Collection of Princess Marina Kropotkina.
Gifted from above to the present owner, circa 1967.
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Before immigrating to the United States in 1922, Russian born artist Roman Chatov studied art in Moscow and Paris. In the United States Chatov settled down in New York City where he soon gained a reputation of an accomplished painter. He befriended many contemporaries including Florenz Ziegfield of Ziegfield Follies, which led to commissions of costume designs and Willem de Kooning, with whom he shared a studio in the 1930s.
He was commissioned by President Roosevelt's Works Project Administration (WPA) to paint murals for the Ford and Palestinian Pavilions at the 1939 New York World's Fair. This led to many important commissions including a mural for the Russian Tea Room which is currently housed in the New York City Museum Collection.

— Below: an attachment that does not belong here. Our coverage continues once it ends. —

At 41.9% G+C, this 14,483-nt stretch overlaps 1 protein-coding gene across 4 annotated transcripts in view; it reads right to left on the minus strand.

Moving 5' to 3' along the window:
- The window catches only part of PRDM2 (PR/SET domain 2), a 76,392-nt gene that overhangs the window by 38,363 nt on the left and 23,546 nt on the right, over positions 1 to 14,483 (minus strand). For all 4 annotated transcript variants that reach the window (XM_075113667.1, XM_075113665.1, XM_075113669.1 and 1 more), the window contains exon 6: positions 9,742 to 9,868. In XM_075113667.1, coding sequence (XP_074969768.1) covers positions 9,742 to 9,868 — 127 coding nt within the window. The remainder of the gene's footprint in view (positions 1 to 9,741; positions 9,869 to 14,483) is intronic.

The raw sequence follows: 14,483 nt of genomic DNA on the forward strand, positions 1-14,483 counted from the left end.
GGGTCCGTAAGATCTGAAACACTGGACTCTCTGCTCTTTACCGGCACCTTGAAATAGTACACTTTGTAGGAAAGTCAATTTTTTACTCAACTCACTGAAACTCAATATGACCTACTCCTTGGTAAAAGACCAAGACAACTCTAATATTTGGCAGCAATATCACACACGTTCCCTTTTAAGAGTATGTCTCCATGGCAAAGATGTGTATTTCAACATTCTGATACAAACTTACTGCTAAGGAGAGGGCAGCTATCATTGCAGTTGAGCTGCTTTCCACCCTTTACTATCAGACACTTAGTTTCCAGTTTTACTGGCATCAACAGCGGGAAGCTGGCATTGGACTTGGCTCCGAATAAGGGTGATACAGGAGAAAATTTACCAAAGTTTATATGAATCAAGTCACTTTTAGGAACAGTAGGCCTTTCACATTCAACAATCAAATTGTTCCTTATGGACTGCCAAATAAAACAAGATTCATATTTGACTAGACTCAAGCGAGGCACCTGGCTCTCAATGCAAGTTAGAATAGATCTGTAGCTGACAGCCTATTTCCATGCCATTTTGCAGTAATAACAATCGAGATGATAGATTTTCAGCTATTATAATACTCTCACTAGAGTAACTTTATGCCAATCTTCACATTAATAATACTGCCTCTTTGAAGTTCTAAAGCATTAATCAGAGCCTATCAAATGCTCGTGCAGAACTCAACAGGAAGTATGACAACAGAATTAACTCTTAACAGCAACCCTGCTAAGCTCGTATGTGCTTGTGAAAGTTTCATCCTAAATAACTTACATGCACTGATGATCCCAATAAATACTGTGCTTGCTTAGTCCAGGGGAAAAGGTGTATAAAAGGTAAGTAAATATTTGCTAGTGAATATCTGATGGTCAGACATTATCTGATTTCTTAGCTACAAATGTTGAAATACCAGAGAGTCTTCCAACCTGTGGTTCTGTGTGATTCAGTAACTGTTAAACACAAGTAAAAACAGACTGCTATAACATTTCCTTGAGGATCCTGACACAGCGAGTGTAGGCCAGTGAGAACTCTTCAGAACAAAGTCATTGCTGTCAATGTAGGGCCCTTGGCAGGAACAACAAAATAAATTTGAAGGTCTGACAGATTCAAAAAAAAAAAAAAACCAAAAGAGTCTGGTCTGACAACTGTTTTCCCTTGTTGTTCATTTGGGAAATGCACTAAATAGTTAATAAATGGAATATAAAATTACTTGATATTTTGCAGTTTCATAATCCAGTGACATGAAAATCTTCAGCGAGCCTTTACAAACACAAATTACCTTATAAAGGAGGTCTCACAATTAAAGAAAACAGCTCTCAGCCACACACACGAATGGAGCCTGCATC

In 1959 he relocated to Atlanta where he opened a studio with his brother Constantine and continued his focus on portraiture. In 1983, several years before his death, he was honored with the Governor's Award from the Georgia Council for the Arts and Humanities.